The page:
The 75th Missouri Photo Workshop is being held in Sedalia this week.

A kickoff dinner was held Sunday at the old Sacred Heart gym to welcome the 39 photojournalists from all over the world who will be doing their own stories featuring local residents from Sedalia and Pettis County.

The ones who are selected for the Missouri Photo Workshop archives will have their work seen online at

This is the second time such an event was held in Sedalia, the last one happened in 1980, and several prints from that workshop have been on display at the Goddard Gallery on the SFCC campus.

The 39 photojournalists were joined on Sunday by invited guests from the Sedalia area, which was a meet and greet session, along with a catered dinner from Kehde's BBQ and El Espolon.

The 39 workshoppers (originally 40, but one had to drop out) were accompanied by several staff members from MU. The entire workshop is based out of Convention Hall in Liberty Park this week.

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I spoke with some of the photojournalists and staff members at the dinner, most of whom had never been to Sedalia before.

Gabrielle Lurie, staff photographer for the San Francisco Chronicle, participated in 2015 as a student at the Perryville Photo Workshop, and was asked by the Missouri Photo Workshop team to return as an instructor in 2023.

“I have a team of 8-10 students and I'm going to walk them through what telling a story looks like. How to follow someone, when to know if you've got a story, is it a visual story, and can you make a lot of great, intimate photos?”

When asked about her first impressions of Sedalia, Lurie replied, “It is absolutely gorgeous. The historic downtown is beautiful, I'm ready to move in ... why not? I had delicious sushi last night, so that's a plus. I really cannot complain, and the weather is stunning,” she said.

When asked about the lightning and windstorm that moved through Pettis County Saturday evening, Lurie said “Yeah, but you know what? I'm from the east coast and I miss those thunderstorms. Those summer storms are great. So I'm happy, I'm a happy camper.”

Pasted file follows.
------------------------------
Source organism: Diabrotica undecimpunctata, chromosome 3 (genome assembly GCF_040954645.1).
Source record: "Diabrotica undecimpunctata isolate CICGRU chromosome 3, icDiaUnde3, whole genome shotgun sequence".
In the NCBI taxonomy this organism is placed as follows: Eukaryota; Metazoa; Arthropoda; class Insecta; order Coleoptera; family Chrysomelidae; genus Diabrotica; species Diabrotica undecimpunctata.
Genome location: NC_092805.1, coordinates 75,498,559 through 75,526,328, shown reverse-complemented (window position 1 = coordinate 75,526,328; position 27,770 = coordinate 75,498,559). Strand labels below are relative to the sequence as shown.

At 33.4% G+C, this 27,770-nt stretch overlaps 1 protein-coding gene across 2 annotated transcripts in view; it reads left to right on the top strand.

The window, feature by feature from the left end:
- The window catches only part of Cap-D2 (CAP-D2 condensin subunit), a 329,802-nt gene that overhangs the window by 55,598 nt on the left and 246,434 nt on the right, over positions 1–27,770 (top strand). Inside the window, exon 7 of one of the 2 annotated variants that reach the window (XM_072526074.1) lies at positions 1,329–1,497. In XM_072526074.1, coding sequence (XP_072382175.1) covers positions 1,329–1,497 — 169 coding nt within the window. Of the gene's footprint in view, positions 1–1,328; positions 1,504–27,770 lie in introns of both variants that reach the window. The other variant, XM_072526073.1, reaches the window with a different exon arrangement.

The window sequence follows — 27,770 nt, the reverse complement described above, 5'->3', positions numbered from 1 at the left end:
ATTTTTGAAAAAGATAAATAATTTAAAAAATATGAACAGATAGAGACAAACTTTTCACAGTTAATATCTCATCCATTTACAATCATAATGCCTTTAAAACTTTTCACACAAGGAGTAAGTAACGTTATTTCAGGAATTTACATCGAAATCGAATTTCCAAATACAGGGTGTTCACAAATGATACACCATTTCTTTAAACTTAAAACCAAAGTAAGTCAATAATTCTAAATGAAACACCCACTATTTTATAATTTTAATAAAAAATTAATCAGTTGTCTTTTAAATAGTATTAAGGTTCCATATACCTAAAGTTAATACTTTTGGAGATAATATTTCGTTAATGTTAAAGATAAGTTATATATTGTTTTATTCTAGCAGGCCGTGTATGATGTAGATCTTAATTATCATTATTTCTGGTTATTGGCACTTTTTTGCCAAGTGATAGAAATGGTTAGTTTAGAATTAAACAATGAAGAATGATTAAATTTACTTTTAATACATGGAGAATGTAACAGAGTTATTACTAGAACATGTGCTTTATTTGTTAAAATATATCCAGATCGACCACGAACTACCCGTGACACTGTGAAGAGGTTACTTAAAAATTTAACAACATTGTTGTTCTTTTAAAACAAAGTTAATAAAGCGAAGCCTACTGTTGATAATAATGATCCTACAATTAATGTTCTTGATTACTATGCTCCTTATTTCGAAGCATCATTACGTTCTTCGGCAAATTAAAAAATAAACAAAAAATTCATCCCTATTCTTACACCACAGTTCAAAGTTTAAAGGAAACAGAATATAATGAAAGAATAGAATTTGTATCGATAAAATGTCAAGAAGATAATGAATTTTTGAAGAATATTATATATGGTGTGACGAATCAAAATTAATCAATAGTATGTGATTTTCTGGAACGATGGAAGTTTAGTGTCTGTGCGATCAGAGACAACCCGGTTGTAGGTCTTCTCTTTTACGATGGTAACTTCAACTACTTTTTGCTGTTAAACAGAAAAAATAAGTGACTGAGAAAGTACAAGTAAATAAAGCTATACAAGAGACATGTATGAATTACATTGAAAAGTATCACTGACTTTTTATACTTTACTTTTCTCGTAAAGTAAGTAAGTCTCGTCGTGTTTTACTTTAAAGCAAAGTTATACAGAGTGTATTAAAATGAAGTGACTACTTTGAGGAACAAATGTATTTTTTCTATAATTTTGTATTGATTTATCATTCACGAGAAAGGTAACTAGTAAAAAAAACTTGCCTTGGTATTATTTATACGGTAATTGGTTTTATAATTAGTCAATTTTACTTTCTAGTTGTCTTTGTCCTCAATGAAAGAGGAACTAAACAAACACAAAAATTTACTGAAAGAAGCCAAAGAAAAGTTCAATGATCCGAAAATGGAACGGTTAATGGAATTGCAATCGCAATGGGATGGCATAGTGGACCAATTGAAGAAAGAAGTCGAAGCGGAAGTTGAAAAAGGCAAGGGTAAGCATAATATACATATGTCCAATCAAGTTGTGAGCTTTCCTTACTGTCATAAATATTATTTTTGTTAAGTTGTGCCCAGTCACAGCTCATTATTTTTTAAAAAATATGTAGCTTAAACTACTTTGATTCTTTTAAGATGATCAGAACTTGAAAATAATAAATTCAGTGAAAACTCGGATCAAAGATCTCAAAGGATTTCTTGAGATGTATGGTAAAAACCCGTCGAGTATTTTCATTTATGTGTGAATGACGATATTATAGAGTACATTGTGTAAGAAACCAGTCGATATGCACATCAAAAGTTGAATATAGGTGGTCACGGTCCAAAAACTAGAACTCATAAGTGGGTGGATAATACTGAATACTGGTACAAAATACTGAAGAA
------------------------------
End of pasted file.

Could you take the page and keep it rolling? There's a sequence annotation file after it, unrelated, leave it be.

I asked Lurie what she hopes to accomplish this week at the Photo Workshop.

“I hope that we can really show all different sides of Sedalia, the different people who live here and maybe teach other people about something they didn't even know in their own town,” Lurie remarked.

“We're going to see intimate details of people's lives, and some are going to be good, and some are going to be bad, and that's just life,” she stated.

Lurie said she has been a photographer since she was 16 or 17, but became a true professional photojournalist at the age of 27.

When asked what her specialty is, Lurie's story took a more serious turn.

“You know, being in San Francisco, we cover a lot of homelessness, drug addiction and wildfires. So right now, I'm pre-focused on the fentanyl epidemic and what that means, and how it's creating chaos in the city,” Lurie concluded.

The best photos from the 75th Missouri Photo Workshop will be on display this Saturday from 10 a.m., to 2 p.m. at the Heckart Community Center, 1800 W. 3rd. The public is invited to view around 400 photos during that time period.

Brian Kratzer, associate professor at MU, and director of photography at the Columbia Missourian, spoke to KSIS in late July about the workshop, which brought 39 photojournalists to the State Fair City this week, along with 10 faculty members, 10 support staff and 18 Mizzou students.

Kratzer called the MPW a “mirror to the community” featuring interesting people behind the scenes who may be hidden figures to a lot of people living in Sedalia.
He also described the photo workshop as “a semeter of education in a week” for the students taking part in the 2023 MPW.

Kratzer credited the behind the scenes work of Kevin Lujin and Ebby Norman for helping guide the MPW to Sedalia.

The photographers range from graduate students at MU to early career photojournalists to a staff photographer from the New York Times. Seven countries will be represented, including New Zealand. “It's a good mix” of photojournalists, Kratzer noted.

The MPW switched from black & white to color in 1995, when Boonville was featured, and in 2005 or 2006 was when the workshop went all digital, Kratzer recalled, adding that Mountain Grove was probably the smallest city the MPW has visited.

The 75th Missouri Photo Workshop is sponsored by the Missouri School of Journalism and the Missouri Press Assoication Foundation.

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